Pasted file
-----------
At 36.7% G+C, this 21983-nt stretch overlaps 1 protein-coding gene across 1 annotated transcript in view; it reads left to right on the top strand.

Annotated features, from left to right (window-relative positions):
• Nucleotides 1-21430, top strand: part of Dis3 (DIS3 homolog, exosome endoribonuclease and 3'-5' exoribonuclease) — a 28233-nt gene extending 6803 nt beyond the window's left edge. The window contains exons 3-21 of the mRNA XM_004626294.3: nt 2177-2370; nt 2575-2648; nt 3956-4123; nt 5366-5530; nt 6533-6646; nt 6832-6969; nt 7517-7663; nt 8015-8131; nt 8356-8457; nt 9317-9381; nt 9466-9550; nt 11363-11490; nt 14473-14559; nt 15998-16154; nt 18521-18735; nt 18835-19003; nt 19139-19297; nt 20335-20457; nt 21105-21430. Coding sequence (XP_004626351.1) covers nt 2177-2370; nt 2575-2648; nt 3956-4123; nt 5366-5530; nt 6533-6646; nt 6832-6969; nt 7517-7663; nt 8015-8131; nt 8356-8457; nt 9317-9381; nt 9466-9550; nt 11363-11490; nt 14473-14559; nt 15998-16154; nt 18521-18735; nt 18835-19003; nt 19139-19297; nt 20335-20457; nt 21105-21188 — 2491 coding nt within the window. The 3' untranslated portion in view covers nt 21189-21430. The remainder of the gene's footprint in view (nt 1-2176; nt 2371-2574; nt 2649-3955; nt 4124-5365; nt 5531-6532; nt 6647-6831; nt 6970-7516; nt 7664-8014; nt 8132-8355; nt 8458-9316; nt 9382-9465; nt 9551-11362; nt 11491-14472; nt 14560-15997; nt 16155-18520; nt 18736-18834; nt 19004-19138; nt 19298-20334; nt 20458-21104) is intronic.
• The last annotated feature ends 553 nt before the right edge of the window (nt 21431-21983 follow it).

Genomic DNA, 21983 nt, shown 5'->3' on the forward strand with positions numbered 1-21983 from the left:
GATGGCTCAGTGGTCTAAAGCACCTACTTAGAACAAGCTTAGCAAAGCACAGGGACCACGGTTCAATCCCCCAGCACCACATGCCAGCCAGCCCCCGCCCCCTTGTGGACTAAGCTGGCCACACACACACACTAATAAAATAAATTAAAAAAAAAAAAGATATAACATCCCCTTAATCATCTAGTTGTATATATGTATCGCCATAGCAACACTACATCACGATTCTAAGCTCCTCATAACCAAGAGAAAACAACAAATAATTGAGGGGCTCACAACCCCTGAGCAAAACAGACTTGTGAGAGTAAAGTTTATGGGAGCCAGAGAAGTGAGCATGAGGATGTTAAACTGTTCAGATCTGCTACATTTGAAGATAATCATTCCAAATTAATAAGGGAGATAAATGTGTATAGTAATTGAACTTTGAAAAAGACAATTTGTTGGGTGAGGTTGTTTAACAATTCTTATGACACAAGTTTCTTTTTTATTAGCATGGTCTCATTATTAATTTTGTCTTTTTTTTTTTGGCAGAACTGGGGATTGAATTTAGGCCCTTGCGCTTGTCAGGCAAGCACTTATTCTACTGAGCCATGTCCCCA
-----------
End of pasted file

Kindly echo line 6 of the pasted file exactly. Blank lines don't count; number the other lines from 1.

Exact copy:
GATGGCTCAGTGGTCTAAAGCACCTACTTAGAACAAGCTTAGCAAAGCACAGGGACCACGGTTCAATCCCCCAGCACCACATGCCAGCCAGCCCCCGCCCCCTTGTGGACTAAGCTGGCCACACACACACACTAATAAAATAAATTAAAAAAAAAAAAGATATAACATCCCCTTAATCATCTAGTTGTATATATGTATCGCCATAGCAACACTACATCACGATTCTAAGCTCCTCATAACCAAGAGAAAACAACAAATAATTGAGGGGCTCACAACCCCTGAGCAAAACAGACTTGTGAGAGTAAAGTTTATGGGAGCCAGAGAAGTGAGCATGAGGATGTTAAACTGTTCAGATCTGCTACATTTGAAGATAATCATTCCAAATTAATAAGGGAGATAAATGTGTATAGTAATTGAACTTTGAAAAAGACAATTTGTTGGGTGAGGTTGTTTAACAATTCTTATGACACAAGTTTCTTTTTTATTAGCATGGTCTCATTATTAATTTTGTCTTTTTTTTTTTGGCAGAACTGGGGATTGAATTTAGGCCCTTGCGCTTGTCAGGCAAGCACTTATTCTACTGAGCCATGTCCCCA